There are now 57 Dairy Queens in the Dairy Queen of Southwest PA territory spanning 10 Pennsylvania counties. Judy owns five DQ Grill and Chill restaurants, including the Dairy Queen Brazier her parents formerly owned. She and her daughter, Jordan, an MBA candidate at the University of Pittsburgh, are active in store and territory operations.
Both mother and daughter happen to be accomplished golfers too.
A Change of Seasons
Four years ago, Betty passed away after courageously battling Parkinson’s Disease. During her last two years when she required more care, Lew was her constant companion and loving caregiver. “You take a vow when you get married, for better or for worse,” he said. They were married for 61 years.
Just a few months ago, Lew learned that he had rectal cancer and began a series of treatments, which included surgery, chemotherapy, and radiation. He is still undergoing treatment and it hasn’t slowed him down one bit.
Lew recalled how he and Betty enjoyed taking their children, with family friends, on skiing trips to Vermont and Colorado as well as skiing locally at Seven Springs. “I’ve been skiing there for so long that I can remember when the ski lift was nothing more than a rope tow, run off of a tractor trailer to pull you up the slope,” he remarked.
This past March, after receiving a chemotherapy treatment, Lew drove up to Seven Springs Mountain Resort. He commented, “I got to the gate and bought the season pass. Since it was so late in the season, the attendant told me it will be good for next year too. I did 15 runs down the North Face slope.”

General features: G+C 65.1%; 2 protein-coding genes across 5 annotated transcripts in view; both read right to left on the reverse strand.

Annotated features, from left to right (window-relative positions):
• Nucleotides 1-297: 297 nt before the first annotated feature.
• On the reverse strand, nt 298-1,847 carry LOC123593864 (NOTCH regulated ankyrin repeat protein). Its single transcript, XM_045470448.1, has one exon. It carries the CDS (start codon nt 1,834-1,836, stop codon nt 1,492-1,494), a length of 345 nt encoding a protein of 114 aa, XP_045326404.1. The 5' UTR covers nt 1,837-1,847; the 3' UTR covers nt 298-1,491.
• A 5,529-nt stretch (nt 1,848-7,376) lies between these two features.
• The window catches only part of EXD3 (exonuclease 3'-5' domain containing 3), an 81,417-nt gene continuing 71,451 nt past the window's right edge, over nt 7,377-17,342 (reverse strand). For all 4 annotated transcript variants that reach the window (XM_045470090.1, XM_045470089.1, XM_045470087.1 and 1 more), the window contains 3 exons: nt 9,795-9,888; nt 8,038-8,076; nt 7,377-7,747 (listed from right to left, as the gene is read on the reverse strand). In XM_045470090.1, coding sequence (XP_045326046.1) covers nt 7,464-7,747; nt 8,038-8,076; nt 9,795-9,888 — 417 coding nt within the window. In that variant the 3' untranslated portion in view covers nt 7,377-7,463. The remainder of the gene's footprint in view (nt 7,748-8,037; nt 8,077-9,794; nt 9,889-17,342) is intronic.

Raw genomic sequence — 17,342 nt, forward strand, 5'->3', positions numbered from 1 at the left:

Living Life Fully
Last September, when his granddaughter Jordan competed in the USGA 26th Women’s Mid-Amateur Championship in San Antonio, TX, it was her 90 year old grandfather, Lew, by her side serving as her caddy.
And if you happen to be at Sand Hill Berries and Green Dance – The Winery at Sand Hill in Mount Pleasant, PA, where his son Rick and his wife Susan are part owner, you might just see Lew there too. He’ll be in the vineyards operating, with precision, the farm equipment that mechanically picks black kerns over five acres of land.
For Lew, it’s about living life to the fullest measure.
Like he does when he’s nurturing 90 flowers from 30 different species of Dahlias in his back yard, bowling in a league, and attending Rotary meetings each week where he holds the distinction of having 60 years of perfect attendance.
No, a little thing like cancer isn’t going to slow Lew down. “This is just a bump in the road on the way to 100,” he said with a smile.
Postscript: Two days later, Lew was to surprise his granddaughter, Jordan, by driving to Canton, Ohio to be there in time for her 7:30 a.m. tee off for a US Women’s Mid-Amateur Sectional Qualifier. He was planning to leave shortly after 4:00 a.m. that day to meet a friend for the three hour drive. “It’s just a straight shot down the turnpike,” he remarked. However, he unexpectedly passed away the day after this interview. Lew truly lived and loved every minute of his life.
“People who Inspire” is a series to shine a spotlight on people who have done extraordinary things. If you have experienced a great adventure, survived a life-threatening illness or trauma, overcome obstacles in achieving a goal, or have made an impact on someone’s life, I’d love to hear from you to share your story. Email me at firstname.lastname@example.org so that we can inspire others to be unstoppable in the pursuit of their goals.